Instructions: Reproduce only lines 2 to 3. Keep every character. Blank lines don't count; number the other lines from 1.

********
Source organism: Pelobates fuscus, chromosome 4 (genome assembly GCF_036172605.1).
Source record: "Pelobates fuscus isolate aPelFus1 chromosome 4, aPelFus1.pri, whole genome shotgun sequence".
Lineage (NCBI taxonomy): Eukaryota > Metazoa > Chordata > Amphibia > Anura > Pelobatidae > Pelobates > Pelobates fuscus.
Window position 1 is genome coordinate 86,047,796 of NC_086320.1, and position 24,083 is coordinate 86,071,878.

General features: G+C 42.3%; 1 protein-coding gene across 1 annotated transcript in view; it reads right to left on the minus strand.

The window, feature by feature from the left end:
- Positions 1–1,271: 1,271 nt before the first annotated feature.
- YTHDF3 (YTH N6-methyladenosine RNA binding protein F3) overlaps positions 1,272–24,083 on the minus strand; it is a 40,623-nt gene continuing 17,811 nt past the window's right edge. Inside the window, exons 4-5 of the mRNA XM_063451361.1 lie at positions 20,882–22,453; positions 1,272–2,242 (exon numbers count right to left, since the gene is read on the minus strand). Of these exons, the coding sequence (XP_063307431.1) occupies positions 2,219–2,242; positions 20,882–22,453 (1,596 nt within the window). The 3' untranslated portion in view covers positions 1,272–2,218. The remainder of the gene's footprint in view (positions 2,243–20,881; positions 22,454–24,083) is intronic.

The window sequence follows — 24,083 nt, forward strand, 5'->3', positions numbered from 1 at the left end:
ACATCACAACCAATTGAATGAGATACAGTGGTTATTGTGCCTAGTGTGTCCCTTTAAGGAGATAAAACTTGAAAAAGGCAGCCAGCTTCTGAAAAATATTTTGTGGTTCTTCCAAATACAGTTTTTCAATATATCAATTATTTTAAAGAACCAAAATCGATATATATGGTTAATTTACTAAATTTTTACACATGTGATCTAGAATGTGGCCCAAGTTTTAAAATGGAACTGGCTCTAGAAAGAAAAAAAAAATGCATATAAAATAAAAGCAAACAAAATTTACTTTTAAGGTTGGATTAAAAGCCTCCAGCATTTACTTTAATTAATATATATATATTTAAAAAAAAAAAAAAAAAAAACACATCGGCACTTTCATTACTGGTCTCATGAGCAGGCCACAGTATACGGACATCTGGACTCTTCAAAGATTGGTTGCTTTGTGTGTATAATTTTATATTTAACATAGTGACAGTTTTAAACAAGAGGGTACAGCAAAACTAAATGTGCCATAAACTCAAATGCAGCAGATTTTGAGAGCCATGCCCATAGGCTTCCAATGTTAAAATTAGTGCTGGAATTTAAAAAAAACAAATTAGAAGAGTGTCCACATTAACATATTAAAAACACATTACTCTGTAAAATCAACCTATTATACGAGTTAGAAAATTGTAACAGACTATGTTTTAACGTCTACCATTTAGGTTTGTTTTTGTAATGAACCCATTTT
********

Source record: "Pelobates fuscus isolate aPelFus1 chromosome 4, aPelFus1.pri, whole genome shotgun sequence".
Lineage (NCBI taxonomy): Eukaryota > Metazoa > Chordata > Amphibia > Anura > Pelobatidae > Pelobates > Pelobates fuscus.